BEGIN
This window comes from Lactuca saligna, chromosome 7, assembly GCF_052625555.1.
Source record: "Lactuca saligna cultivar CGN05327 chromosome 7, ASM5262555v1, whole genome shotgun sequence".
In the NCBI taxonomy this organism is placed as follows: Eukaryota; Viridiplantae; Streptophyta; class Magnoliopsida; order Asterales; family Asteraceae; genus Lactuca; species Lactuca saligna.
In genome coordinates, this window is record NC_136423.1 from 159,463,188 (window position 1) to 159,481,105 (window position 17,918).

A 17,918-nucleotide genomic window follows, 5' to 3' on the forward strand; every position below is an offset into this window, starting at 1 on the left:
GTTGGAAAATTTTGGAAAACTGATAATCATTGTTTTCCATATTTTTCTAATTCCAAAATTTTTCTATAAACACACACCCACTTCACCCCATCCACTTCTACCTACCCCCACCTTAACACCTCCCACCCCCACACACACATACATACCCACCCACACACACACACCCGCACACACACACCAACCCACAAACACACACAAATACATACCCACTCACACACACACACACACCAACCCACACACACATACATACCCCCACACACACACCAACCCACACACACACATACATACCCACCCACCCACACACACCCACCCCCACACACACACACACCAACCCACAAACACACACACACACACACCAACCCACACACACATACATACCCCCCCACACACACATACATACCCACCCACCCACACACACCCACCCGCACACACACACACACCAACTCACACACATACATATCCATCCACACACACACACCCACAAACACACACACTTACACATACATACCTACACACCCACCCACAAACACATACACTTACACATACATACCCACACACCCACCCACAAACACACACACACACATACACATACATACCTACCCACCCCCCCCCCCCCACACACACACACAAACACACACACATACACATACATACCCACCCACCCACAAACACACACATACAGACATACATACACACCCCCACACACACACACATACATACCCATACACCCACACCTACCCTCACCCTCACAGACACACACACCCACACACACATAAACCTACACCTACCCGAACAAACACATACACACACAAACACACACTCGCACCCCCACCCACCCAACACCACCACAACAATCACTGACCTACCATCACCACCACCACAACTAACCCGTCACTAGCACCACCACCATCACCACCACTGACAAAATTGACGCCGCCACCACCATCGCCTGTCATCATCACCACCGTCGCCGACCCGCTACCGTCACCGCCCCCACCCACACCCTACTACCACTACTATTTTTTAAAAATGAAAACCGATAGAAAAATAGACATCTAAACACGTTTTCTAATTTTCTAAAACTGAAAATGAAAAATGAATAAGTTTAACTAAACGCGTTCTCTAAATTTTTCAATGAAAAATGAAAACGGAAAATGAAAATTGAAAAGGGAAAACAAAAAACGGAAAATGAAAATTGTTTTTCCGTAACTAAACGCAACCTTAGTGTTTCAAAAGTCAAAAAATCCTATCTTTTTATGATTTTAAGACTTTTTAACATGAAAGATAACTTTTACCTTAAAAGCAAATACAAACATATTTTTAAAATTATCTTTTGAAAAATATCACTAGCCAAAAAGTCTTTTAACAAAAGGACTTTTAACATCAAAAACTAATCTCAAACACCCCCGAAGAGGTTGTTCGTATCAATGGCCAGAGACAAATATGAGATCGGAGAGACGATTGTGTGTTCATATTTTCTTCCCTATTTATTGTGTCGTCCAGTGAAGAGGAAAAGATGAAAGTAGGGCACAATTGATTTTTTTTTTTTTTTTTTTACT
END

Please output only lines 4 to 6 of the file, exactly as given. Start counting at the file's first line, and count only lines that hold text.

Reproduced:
In genome coordinates, this window is record NC_136423.1 from 159,463,188 (window position 1) to 159,481,105 (window position 17,918).

A 17,918-nucleotide genomic window follows, 5' to 3' on the forward strand; every position below is an offset into this window, starting at 1 on the left:
GTTGGAAAATTTTGGAAAACTGATAATCATTGTTTTCCATATTTTTCTAATTCCAAAATTTTTCTATAAACACACACCCACTTCACCCCATCCACTTCTACCTACCCCCACCTTAACACCTCCCACCCCCACACACACATACATACCCACCCACACACACACACCCGCACACACACACCAACCCACAAACACACACAAATACATACCCACTCACACACACACACACACCAACCCACACACACATACATACCCCCACACACACACCAACCCACACACACACATACATACCCACCCACCCACACACACCCACCCCCACACACACACACACCAACCCACAAACACACACACACACACACCAACCCACACACACATACATACCCCCCCACACACACATACATACCCACCCACCCACACACACCCACCCGCACACACACACACACCAACTCACACACATACATATCCATCCACACACACACACCCACAAACACACACACTTACACATACATACCTACACACCCACCCACAAACACATACACTTACACATACATACCCACACACCCACCCACAAACACACACACACACATACACATACATACCTACCCACCCCCCCCCCCCCACACACACACACAAACACACACACATACACATACATACCCACCCACCCACAAACACACACATACAGACATACATACACACCCCCACACACACACACATACATACCCATACACCCACACCTACCCTCACCCTCACAGACACACACACCCACACACACATAAACCTACACCTACCCGAACAAACACATACACACACAAACACACACTCGCACCCCCACCCACCCAACACCACCACAACAATCACTGACCTACCATCACCACCACCACAACTAACCCGTCACTAGCACCACCACCATCACCACCACTGACAAAATTGACGCCGCCACCACCATCGCCTGTCATCATCACCACCGTCGCCGACCCGCTACCGTCACCGCCCCCACCCACACCCTACTACCACTACTATTTTTTAAAAATGAAAACCGATAGAAAAATAGACATCTAAACACGTTTTCTAATTTTCTAAAACTGAAAATGAAAAATGAATAAGTTTAACTAAACGCGTTCTCTAAATTTTTCAATGAAAAATGAAAACGGAAAATGAAAATTGAAAAGGGAAAACAAAAAACGGAAAATGAAAATTGTTTTTCCGTAACTAAACGCAACCTTAGTGTTTCAAAAGTCAAAAAATCCTATCTTTTTATGATTTTAAGACTTTTTAACATGAAAGATAACTTTTACCTTAAAAGCAAATACAAACATATTTTTAAAATTATCTTTTGAAAAATATCACTAGCCAAAAAGTCTTTTAACAAAAGGACTTTTAACATCAAAAACTAATCTCAAACACCCCCGAAGAGGTTGTTCGTATCAATGGCCAGAGACAAATATGAGATCGGAGAGACGATTGTGTGTTCATATTTTCTTCCCTATTTATTGTGTCGTCCAGTGAAGAGGAAAAGATGAAAGTAGGGCACAATTGATTTTTTTTTTTTTTTTTTTACT